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The sports world when man first landed on the moon

Vincent Frank
Wikimedia Commons/White House Photographic Office

It was 50 years ago Saturday that mankind took one giant leap.

Neil Armstrong setting foot on the moon was the culmination of years of efforts from NASA, spearheaded by the forward-thinking ways of one John F. Kennedy.

In some ways it was a simpler time around the United States. In other ways, it was not. This wasn’t limited to the sports world, but 50 years ago was a completely different time.

Let’s look at what was happening in the sports world when man landed on the moon in 1969.

Ohio State wins college football championship

The legendary Woody Hayes led his Buckeyes to a perfect 10-0 record. The season culminated in a win over O.J Simpson and the USC Trojans in the Rose Bowl. Simpson himself went for 171 yards facing fellow future Hall of Famer Jack Tatum.

The Miracle Mets

In just their eighth year of existence, the New York Mets shocked the baseball world by winning the World Series over the Baltimore Orioles. The little known Donn Clendenon, who led the league in strikeouts the previous season, earned World Series MVP honors. He hit .357 with three homers en route to helping New York to a 4-1 series in over Frank Robinson, Jim Palmer and Co.

Joe Namath’s guarantee comes true

Namath and the Jets were massive underdogs against the Baltimore Colts in Super Bowl III. The AFL was seen as the lesser of the two football leagues. Meanwhile, Johnny Unitas and Co. had dominated in the NFL. What followed was a 16-7 win. Matt Snell went for 167 yards, but it was Namath who earned the game’s MVP honors. He vastly outplayed fellow future Hall of Famer Johnny Unitas.

Game of the Century


1969 represented the 100th year of college football. It also gave us one of the biggest regular-season games in the history of the sport. It came in early December with No. 1 Texas taking on the second-ranked Arkansas Razorbacks. Then-President Richard Nixon was in attendance along with future President George H.W. Bush, then a congressman. After falling down 14-0 heading into the fourth quarter, Texas scored 15 unanswered points in the final stanza. It would ultimately defeat Notre Dame in the Cotton Bowl early in 1970 for the national title.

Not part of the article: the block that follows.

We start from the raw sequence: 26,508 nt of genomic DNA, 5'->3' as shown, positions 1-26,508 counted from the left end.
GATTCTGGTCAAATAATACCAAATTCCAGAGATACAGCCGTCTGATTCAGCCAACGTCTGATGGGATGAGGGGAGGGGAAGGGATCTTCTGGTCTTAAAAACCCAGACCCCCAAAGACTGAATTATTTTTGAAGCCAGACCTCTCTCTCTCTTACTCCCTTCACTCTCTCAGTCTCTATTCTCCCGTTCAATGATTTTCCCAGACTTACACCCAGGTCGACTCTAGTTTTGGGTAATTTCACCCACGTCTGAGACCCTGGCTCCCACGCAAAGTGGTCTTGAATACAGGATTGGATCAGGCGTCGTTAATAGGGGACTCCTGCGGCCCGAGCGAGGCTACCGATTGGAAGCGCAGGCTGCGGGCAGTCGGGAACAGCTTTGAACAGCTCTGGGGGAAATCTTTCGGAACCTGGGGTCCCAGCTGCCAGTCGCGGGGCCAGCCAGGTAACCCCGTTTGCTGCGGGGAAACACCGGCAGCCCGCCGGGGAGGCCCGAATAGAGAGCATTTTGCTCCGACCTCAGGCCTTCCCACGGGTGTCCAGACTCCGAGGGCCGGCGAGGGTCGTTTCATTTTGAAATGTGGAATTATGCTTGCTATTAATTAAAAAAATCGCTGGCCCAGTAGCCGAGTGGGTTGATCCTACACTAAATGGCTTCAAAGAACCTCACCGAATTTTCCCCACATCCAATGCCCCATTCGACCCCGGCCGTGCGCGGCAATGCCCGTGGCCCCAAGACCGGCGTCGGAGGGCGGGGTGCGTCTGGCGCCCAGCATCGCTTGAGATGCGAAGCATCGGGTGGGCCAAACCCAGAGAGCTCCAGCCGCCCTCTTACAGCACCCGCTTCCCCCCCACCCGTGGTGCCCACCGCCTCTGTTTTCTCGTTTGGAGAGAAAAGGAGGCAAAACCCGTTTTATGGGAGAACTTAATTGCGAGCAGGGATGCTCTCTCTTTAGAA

MLB expansion

Four new MLB teams made their way into the league in 1969. In the National League, the San Diego Padres and Montreal Expos debuted. In the American League, it was the Seattle Pilots and Kansas City Royals. Two of these teams don’t even exist 50 years later. Montreal relocated to Washington and rebranded as the Nationals following the 2004 season. Meanwhile, the Pilots were an absolute joke of an organization and would become the Milwaukee Brewers after just one season.

Celtics win 10th title in 11 years

Bill Russell, Wilt Chamberlain, Jerry West and Elgin Baylor. These were the future Hall of Famers that took on one another in the 1969 NBA Finals as the Celtics looked for their 10th title in 11 years against the Los Angeles Lakers. In the end, Russell and Co. came out on top in an epic seven-game set. Interestingly enough, Jerry West became a rare Finals MVP for a losing team.

Diane Crump makes history

1969 represented a time that saw America going through both the civil rights movement and the women’s rights movement. It’s in this that Crump making history as the first female jockey in horse racing made news around the United States. She rode a horse named “Bridle ‘n Bit” and took to the horseback at Hialeah Park Race Track in Florida.

Gaylord Perry

During his tenure as the San Francisco Giants’ manager, Alvin Dark famously noted that a man would land on the moon before Perry, one of the game’s best pitchers, hit a homer. Dark was right. Armstrong stepped foot on the lunar surface mere hours before Perry took Los Angeles Dodgers pitcher Claude Osteen deep at Candlestick park. It remains one of the greatest moments in MLB history.